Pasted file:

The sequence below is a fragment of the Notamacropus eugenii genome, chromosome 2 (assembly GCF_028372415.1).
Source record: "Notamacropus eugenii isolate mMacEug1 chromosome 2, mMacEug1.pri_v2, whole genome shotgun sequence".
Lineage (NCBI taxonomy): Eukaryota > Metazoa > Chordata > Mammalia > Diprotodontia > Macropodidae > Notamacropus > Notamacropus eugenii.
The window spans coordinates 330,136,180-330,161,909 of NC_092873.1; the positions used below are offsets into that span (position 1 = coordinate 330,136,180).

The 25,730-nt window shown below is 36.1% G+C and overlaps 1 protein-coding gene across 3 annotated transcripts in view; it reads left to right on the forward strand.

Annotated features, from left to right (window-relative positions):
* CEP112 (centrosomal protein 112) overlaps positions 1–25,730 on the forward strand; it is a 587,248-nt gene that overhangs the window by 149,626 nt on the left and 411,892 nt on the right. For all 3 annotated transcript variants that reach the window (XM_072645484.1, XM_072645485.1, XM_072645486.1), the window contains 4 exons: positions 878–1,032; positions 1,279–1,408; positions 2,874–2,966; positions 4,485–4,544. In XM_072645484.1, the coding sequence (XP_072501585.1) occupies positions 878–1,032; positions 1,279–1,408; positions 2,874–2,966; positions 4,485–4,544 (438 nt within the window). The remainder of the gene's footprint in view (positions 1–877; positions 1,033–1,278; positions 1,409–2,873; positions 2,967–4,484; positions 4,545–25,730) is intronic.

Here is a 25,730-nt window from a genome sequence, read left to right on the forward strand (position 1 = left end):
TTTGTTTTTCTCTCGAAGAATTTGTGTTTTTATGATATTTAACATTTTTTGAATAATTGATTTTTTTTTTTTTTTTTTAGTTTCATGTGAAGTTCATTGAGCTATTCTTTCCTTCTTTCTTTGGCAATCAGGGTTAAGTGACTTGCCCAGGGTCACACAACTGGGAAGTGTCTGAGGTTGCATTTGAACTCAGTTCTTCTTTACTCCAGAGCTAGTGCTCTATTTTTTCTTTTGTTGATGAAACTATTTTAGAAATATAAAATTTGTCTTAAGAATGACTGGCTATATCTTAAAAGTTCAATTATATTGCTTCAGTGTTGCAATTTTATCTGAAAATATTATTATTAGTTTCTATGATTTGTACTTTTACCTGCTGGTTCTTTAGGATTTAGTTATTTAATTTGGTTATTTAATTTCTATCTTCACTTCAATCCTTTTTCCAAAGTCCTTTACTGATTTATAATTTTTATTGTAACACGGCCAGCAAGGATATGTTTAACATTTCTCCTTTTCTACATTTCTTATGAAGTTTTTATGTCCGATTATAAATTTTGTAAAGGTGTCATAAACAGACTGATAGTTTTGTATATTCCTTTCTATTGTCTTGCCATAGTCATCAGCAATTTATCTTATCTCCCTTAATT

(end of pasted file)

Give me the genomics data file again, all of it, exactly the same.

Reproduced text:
The sequence below is a fragment of the Notamacropus eugenii genome, chromosome 2 (assembly GCF_028372415.1).
Source record: "Notamacropus eugenii isolate mMacEug1 chromosome 2, mMacEug1.pri_v2, whole genome shotgun sequence".
Lineage (NCBI taxonomy): Eukaryota > Metazoa > Chordata > Mammalia > Diprotodontia > Macropodidae > Notamacropus > Notamacropus eugenii.
The window spans coordinates 330,136,180-330,161,909 of NC_092873.1; the positions used below are offsets into that span (position 1 = coordinate 330,136,180).

The 25,730-nt window shown below is 36.1% G+C and overlaps 1 protein-coding gene across 3 annotated transcripts in view; it reads left to right on the forward strand.

Annotated features, from left to right (window-relative positions):
* CEP112 (centrosomal protein 112) overlaps positions 1–25,730 on the forward strand; it is a 587,248-nt gene that overhangs the window by 149,626 nt on the left and 411,892 nt on the right. For all 3 annotated transcript variants that reach the window (XM_072645484.1, XM_072645485.1, XM_072645486.1), the window contains 4 exons: positions 878–1,032; positions 1,279–1,408; positions 2,874–2,966; positions 4,485–4,544. In XM_072645484.1, the coding sequence (XP_072501585.1) occupies positions 878–1,032; positions 1,279–1,408; positions 2,874–2,966; positions 4,485–4,544 (438 nt within the window). The remainder of the gene's footprint in view (positions 1–877; positions 1,033–1,278; positions 1,409–2,873; positions 2,967–4,484; positions 4,545–25,730) is intronic.

Here is a 25,730-nt window from a genome sequence, read left to right on the forward strand (position 1 = left end):
TTTGTTTTTCTCTCGAAGAATTTGTGTTTTTATGATATTTAACATTTTTTGAATAATTGATTTTTTTTTTTTTTTTTTAGTTTCATGTGAAGTTCATTGAGCTATTCTTTCCTTCTTTCTTTGGCAATCAGGGTTAAGTGACTTGCCCAGGGTCACACAACTGGGAAGTGTCTGAGGTTGCATTTGAACTCAGTTCTTCTTTACTCCAGAGCTAGTGCTCTATTTTTTCTTTTGTTGATGAAACTATTTTAGAAATATAAAATTTGTCTTAAGAATGACTGGCTATATCTTAAAAGTTCAATTATATTGCTTCAGTGTTGCAATTTTATCTGAAAATATTATTATTAGTTTCTATGATTTGTACTTTTACCTGCTGGTTCTTTAGGATTTAGTTATTTAATTTGGTTATTTAATTTCTATCTTCACTTCAATCCTTTTTCCAAAGTCCTTTACTGATTTATAATTTTTATTGTAACACGGCCAGCAAGGATATGTTTAACATTTCTCCTTTTCTACATTTCTTATGAAGTTTTTATGTCCGATTATAAATTTTGTAAAGGTGTCATAAACAGACTGATAGTTTTGTATATTCCTTTCTATTGTCTTGCCATAGTCATCAGCAATTTATCTTATCTCCCTTAATT